By Eric Marchese | Special to the NB Indy
Comedies that take us behind the scenes of a production wring laughs by showing us the difficulties of putting on a play. Most theater lovers would correctly regard “Noises Off” and the more recent “Curtains,” a hybrid of backstage musical comedy and murder mystery, as among the best of this genre.
“Drop Dead!” was co-written by Billy Van Zandt and Jane Milmore in 1991. “Noises Off” had been around for nine years, already widely praised, so “Drop Dead!” could have been its playwrights’ answer to it, homage to it, or their attempt to replicate its brilliance and success.
If only the part farce, part murder mystery could have scaled the zany heights of “Noises Off,” Newport Theatre Arts Center would have a huge hit on its hands. Alas, it would take a considerable overhaul for it to even begin to resemble the earlier masterpiece.
Things start out with a now-familiar scenario: We’re watching the frantic efforts of a troupe of thespians as they bungle their way through the final rehearsal of a new murder mystery called “Drop Dead!” that’s 24 hours away from opening at “a small, shabby, underfunded and poorly staffed theater somewhere in New York.”
Based on their struggles, it’s clear the troupers are far from ready for an opening night. Director Gregory Cohen’s cast deliberately overplays the ineptitude of the six actors as they’re stymied by dialogue, blocking, stage direction and props.
As such, we quickly see that the “Drop Dead!” being staged within “Drop Dead!” is a dire disaster rife with cringe-worthy amateur theatrics, missed cues, botched special effects and the like.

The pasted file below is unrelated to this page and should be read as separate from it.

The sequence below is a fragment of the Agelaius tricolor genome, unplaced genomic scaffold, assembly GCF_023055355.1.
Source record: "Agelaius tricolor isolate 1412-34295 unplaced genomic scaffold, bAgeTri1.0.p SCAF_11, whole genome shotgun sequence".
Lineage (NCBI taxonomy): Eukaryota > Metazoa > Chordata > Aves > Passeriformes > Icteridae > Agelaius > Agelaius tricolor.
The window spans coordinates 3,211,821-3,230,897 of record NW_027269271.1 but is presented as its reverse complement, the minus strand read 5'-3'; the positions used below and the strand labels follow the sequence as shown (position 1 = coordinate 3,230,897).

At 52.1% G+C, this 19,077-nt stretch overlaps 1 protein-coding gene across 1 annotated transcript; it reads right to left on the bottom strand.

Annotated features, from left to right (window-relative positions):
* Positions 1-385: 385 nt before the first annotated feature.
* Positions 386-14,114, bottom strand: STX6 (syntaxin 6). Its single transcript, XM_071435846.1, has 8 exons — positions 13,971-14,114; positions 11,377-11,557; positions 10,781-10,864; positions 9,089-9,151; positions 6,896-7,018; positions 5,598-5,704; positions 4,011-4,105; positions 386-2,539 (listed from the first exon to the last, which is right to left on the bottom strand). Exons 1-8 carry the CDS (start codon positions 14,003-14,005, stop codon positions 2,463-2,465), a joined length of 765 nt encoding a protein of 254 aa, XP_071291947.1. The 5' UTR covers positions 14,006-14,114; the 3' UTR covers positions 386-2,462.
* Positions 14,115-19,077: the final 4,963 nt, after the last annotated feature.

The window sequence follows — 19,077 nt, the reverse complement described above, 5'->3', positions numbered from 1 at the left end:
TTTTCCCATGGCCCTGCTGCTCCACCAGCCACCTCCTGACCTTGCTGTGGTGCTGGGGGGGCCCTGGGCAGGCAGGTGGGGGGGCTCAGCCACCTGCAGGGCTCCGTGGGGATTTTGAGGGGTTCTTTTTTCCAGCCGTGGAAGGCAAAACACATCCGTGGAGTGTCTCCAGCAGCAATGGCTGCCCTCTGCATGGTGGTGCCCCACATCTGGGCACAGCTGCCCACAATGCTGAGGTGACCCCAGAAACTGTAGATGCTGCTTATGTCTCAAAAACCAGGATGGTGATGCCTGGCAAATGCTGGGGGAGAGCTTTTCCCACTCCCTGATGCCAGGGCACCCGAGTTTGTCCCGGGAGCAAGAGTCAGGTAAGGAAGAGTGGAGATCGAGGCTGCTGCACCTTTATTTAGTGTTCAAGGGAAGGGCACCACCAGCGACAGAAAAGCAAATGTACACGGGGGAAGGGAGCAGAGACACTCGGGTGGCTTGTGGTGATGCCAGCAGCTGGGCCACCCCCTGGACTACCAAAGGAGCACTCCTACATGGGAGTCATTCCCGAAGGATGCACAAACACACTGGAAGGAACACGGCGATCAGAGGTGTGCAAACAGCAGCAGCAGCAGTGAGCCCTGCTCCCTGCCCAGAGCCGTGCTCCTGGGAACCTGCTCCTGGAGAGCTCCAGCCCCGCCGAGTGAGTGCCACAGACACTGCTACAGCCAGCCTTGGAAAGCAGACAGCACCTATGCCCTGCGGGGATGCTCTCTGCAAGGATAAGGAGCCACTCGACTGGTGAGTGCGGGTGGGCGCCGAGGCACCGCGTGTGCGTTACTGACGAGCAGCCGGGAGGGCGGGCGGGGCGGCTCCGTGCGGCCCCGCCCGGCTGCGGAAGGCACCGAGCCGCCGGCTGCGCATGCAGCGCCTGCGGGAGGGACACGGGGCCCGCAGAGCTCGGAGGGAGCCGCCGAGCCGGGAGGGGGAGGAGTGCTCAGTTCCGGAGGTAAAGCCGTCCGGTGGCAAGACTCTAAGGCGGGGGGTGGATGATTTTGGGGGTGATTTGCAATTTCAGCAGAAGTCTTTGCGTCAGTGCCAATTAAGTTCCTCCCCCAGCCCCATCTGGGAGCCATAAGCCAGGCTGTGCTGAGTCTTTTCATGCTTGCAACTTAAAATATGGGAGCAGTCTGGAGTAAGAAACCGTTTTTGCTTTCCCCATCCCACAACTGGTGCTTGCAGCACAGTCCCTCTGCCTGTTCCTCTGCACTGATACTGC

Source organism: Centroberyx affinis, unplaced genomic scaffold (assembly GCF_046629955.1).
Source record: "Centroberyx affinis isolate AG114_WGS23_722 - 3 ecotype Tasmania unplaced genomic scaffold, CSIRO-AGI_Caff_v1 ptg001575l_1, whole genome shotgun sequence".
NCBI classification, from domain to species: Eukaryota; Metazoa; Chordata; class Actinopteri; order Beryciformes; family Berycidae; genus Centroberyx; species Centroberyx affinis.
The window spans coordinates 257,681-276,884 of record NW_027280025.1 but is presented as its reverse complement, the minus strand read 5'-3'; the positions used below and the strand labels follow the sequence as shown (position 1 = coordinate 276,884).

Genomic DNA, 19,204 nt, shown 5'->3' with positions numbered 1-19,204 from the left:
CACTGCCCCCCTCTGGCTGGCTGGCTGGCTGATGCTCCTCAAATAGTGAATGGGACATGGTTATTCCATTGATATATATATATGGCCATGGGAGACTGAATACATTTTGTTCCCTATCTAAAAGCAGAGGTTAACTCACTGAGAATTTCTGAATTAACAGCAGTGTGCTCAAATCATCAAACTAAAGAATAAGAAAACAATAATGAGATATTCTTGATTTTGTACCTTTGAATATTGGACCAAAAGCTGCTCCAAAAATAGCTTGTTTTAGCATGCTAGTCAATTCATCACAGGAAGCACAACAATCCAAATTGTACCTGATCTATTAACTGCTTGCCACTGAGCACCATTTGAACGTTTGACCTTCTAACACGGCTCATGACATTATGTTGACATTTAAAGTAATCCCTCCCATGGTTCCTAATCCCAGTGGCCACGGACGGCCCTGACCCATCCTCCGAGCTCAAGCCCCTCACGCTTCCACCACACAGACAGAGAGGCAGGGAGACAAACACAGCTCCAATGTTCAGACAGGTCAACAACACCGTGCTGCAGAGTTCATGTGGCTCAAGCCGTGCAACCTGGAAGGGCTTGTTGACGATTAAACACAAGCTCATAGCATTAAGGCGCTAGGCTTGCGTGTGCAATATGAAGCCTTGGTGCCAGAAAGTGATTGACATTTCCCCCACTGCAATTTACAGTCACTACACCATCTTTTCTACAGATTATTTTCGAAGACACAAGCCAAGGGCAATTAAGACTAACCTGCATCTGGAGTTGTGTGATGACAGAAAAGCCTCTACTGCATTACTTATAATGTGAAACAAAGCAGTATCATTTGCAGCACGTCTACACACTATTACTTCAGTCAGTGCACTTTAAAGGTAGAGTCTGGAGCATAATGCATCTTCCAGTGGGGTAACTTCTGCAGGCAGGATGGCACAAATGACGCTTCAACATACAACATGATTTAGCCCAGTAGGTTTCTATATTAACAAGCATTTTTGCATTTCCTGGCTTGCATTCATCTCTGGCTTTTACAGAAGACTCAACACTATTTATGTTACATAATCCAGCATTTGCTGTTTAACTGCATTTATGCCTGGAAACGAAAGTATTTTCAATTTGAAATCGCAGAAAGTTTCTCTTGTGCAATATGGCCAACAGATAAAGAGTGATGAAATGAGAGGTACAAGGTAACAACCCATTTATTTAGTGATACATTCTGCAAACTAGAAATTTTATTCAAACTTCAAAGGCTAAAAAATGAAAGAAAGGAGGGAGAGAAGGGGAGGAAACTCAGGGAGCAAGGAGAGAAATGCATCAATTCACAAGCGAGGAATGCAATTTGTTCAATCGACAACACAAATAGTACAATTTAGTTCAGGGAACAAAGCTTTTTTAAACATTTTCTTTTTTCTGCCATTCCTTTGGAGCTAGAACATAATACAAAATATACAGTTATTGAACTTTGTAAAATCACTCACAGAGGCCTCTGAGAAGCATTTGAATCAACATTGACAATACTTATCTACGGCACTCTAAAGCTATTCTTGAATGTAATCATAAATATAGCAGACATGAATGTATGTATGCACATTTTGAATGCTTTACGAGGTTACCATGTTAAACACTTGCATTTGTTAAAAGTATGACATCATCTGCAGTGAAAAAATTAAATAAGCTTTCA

Creating more of a pressure cooker for its hapless, helpless half-dozen are Victor Le Pewe (Jack Millis), a once-famed Broadway director now on the downside of his career; P.G. Banks (Paul Burt), the bellicose producer who spews insults at Le Pewe and his cast; and the play’s author, Alabama Miller (Ian MacGregor), whose Tennessee Williams-like name indicates his artistic aspirations and concomitant pretensions.
The only person above reproach is Phillip (MarcAntonio Murillo), the stressed, overworked aide to Le Pewe who’s selflessly determined to please those in charge and help the thespians by giving them whatever they need.
About a quarter of the way into NTAC’s staging, we get the point that the play within the play is doomed. At this point, both the show they’re staging and the play framing it drop dead, as Van Zandt and Milmore’s contrived script seeks ways to intertwine its various elements into a plausible second act.
Just before intermission, and in much the same fashion as the later (and more brilliant) “Curtains,” a key character is murdered, an event that starts a backstage killing spree that blows the minds, frays the nerves and traumatizes a company already frazzled dealing with an offstage murder of the play they’re in.
This inventive plot thread goes part of the way toward redeeming the evening – just not far enough.
In all fairness to playwrights Van Zandt and Milmore, show-biz parodies – at least, those that are worthy of praise – aren’t as easy to pull off as they might seem. So that leaves Cohen, his cast, and NTAC’s creative team at a considerable disadvantage.